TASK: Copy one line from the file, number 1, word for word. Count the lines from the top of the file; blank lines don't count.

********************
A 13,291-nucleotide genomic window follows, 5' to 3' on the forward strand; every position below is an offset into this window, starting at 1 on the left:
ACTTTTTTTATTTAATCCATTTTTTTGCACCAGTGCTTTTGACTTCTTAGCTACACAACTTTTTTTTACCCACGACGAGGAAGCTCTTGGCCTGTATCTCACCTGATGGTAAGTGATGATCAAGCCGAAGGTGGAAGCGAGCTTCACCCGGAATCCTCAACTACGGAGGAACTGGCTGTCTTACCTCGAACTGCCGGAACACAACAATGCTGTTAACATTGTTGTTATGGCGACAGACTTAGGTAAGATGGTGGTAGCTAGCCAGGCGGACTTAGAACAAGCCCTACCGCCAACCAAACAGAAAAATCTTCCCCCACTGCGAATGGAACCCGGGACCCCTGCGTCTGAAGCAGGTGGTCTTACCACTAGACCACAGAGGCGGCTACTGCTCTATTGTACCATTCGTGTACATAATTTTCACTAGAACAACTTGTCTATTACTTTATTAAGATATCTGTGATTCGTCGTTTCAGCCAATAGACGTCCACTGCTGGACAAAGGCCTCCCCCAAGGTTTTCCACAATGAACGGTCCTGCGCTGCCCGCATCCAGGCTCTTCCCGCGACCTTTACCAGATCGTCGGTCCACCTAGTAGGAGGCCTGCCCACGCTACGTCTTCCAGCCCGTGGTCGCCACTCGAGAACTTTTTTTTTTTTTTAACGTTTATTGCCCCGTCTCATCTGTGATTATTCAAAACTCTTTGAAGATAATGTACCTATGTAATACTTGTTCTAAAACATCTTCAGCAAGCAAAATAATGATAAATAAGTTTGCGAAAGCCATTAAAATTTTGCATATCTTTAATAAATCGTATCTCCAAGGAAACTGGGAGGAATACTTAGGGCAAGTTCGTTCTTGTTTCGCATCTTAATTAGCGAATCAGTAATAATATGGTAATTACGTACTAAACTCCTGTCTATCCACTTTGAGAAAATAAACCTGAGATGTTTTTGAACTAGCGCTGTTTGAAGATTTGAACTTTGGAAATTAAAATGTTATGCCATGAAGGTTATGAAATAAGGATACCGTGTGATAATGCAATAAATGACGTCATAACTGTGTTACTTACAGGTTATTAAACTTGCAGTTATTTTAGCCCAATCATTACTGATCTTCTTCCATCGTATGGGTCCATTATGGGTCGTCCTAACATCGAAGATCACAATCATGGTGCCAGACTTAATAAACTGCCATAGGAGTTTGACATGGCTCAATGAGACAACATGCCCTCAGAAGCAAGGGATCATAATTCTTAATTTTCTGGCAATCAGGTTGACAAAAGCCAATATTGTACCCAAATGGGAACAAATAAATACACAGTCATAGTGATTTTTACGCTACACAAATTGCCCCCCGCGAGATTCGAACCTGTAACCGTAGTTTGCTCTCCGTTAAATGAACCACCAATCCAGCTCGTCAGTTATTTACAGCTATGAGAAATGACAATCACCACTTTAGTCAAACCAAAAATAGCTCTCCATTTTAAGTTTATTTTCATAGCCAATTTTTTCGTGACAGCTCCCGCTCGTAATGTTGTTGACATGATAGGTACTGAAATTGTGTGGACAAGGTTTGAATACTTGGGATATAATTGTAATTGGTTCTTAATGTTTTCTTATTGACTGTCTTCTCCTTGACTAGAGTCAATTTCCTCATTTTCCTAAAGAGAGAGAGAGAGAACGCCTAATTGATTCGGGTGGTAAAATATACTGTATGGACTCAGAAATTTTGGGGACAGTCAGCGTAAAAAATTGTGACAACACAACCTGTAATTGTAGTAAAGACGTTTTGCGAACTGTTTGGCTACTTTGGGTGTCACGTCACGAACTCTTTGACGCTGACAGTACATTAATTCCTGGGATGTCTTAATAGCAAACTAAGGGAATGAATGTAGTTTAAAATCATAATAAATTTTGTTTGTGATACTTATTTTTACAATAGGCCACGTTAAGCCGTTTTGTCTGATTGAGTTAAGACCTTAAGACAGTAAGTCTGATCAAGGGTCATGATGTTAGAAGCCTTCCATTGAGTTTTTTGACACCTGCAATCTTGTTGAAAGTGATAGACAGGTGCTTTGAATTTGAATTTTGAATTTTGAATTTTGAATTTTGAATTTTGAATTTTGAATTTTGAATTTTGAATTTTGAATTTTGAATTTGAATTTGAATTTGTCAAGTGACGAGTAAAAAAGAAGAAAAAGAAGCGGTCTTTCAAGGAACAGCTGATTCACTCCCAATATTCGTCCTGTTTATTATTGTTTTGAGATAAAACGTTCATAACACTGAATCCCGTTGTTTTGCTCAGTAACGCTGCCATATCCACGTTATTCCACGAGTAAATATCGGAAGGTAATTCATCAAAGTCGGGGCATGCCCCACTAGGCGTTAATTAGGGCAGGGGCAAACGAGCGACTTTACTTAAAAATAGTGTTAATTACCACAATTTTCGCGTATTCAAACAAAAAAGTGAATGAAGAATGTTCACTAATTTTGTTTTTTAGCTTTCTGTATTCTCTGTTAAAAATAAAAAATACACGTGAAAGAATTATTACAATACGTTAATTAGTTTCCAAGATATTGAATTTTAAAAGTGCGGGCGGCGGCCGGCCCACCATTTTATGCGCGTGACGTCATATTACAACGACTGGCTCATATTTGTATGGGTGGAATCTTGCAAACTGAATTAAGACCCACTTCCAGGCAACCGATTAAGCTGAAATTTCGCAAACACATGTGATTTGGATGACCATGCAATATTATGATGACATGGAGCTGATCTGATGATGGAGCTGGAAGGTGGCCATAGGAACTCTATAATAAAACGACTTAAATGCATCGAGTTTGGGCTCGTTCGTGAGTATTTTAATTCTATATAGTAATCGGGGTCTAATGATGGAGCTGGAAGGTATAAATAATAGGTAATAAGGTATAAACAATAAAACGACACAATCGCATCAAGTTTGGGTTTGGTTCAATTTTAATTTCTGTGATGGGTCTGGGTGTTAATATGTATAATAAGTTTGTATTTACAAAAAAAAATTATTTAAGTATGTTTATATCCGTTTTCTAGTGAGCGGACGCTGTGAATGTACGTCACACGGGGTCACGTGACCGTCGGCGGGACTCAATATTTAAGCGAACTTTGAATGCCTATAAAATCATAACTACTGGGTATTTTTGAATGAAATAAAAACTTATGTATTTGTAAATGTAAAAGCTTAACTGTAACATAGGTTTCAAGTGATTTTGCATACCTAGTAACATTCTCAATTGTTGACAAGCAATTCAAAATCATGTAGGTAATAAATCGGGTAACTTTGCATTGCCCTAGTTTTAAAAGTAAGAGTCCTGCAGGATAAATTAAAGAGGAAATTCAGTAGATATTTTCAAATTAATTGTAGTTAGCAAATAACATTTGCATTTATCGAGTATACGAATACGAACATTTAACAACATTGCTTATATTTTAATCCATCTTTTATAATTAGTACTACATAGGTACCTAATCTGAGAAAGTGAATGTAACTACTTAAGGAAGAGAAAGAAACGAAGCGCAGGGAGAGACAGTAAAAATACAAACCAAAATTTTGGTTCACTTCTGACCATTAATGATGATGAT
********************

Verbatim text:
A 13,291-nucleotide genomic window follows, 5' to 3' on the forward strand; every position below is an offset into this window, starting at 1 on the left: